In the last few years, football players at all levels have become increasingly concerned about chronic traumatic encephalopathy or CTE, as it has become more evident that repeated head injuries lead to the condition. In fact, a recent study found that in a study of football players who have passed away, over 99% of them had CTE. But why are football players at such a risk of this type of brain damage, especially since they are required to wear a helmet to protect their heads? The answer isn’t fully clear, but there are some clues.
What is CTE?
Before we get into the causes of CTE in football players, let’s take a look at what CTE is. CTE is the name for a degenerative brain disease that manifests in people who have suffered repeated head injuries. It’s not fully understood yet exactly how repeated head traumas cause the brain to change, but it is characterized by symptoms such as cognitive impairment (difficulty thinking), memory loss, executive functioning problems (planning, organizing, carrying out tasks), impulsive behavior, aggression, depression, emotional instability, and motor control issues.
These symptoms don’t occur right after a head injury, but instead show up following years of repeated head trauma or after an older individual suffers a secondary impact to their head later in life. CTE cannot be officially diagnosed while a person is alive because it requires manual examination of the brain. There is also no known cure for CTE.
CTE Causes in Football Players
The short answer is that CTE in football players is caused by repeated blows to the head. All player positions are at risk of suffering blows to the head, either when they hit each other or the ground. Whiplash and impact injuries are the main causes of concussions in the National Football League and repeated concussions are a precursor to CTE. Even what appear to be minor hits to the head can lead to mild concussions that compound with each additional blow.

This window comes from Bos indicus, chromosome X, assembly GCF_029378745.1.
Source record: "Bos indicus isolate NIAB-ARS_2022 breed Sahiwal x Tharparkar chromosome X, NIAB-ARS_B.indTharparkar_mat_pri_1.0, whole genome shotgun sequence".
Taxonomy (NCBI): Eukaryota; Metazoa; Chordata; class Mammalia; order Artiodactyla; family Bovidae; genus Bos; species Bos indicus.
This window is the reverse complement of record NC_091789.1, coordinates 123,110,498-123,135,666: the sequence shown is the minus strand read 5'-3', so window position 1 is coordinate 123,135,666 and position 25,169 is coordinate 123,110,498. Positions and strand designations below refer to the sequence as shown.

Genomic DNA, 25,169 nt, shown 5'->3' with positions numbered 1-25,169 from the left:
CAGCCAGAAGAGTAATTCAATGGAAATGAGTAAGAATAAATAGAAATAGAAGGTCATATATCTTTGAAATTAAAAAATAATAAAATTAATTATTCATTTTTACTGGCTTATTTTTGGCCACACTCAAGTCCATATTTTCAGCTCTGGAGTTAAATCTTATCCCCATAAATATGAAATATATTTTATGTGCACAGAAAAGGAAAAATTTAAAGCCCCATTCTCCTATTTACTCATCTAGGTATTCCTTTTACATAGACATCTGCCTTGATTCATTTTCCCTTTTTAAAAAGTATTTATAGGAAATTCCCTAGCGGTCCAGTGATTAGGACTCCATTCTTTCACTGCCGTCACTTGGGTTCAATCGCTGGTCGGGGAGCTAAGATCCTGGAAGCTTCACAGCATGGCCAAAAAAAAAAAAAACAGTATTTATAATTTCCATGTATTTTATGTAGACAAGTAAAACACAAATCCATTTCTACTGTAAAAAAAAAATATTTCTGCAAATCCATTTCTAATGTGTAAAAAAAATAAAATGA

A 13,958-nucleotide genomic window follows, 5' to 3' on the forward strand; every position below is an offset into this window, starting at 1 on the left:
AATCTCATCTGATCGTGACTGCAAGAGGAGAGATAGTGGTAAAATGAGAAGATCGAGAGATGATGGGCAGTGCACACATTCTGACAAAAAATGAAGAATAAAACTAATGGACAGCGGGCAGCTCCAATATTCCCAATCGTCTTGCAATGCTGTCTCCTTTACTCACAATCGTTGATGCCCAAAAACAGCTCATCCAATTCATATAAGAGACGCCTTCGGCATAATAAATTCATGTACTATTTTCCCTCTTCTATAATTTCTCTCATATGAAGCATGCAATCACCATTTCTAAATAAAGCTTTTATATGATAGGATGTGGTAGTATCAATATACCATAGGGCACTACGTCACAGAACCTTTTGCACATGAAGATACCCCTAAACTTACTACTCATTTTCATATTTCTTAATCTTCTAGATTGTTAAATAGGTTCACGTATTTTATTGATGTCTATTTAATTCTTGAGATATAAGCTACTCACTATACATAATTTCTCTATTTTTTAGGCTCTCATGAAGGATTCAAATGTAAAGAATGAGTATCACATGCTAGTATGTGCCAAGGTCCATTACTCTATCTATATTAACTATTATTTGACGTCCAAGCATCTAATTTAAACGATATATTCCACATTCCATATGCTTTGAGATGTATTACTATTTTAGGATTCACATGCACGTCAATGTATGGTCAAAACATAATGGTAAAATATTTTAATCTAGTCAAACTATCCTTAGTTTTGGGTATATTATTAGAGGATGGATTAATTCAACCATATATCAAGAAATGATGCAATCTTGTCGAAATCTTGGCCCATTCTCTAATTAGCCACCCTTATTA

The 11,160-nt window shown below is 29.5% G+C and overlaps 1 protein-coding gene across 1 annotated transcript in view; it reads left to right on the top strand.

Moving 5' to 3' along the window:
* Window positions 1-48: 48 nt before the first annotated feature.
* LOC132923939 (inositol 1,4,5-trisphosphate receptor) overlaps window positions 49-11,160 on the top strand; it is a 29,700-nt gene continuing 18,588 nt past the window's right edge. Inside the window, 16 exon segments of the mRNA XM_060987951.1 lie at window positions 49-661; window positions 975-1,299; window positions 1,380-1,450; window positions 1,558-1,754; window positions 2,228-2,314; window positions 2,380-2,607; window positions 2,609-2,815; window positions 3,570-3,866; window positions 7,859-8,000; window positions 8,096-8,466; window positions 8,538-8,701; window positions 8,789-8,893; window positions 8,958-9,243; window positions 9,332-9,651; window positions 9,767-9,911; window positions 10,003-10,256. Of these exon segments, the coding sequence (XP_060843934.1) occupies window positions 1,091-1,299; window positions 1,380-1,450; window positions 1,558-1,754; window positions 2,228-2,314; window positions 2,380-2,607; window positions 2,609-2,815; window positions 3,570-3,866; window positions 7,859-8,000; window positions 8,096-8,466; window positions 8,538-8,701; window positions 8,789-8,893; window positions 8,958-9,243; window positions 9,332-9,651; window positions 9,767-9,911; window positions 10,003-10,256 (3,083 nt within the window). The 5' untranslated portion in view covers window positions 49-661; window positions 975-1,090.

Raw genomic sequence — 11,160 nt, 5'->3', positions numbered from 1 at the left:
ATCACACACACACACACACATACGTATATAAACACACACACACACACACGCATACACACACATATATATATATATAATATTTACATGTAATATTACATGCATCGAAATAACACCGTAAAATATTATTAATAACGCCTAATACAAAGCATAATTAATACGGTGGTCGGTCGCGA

Why Helmets Don’t Work
Football is a violent sport, which is why players are required to wear helmets that meet or exceed NOCSAE standards that are set by the Safety Equipment Institute (SEI), the body responsible for establishing standards for safety equipment in sports. Unfortunately, even a helmet that meets these standards doesn’t prevent concussions.
Helmets protect players against skull fractures and other damage to the outside body. But, because the brain moves independently inside the skull, there isn’t any safety equipment that can prevent this movement in the event of a violent collision. The brain is not designed to move violently back and forth inside the skull as it does with whiplash and impact injuries. Moreover, the resulting brain trauma never fully heals, and it is especially resistant to recovery if another head injury occurs in the meantime.
The human brain is one organ that scientists don’t fully understand, but they do know that repeated head injuries, even in football players wearing helmets, are altering the brain’s function. Currently, research efforts are focused on lowering a football player’s odds of getting CTE, but for now, it’s almost a given that football players are damaging their brains with each on-field collision.
Photo by Andy Lewis/Icon Sportswire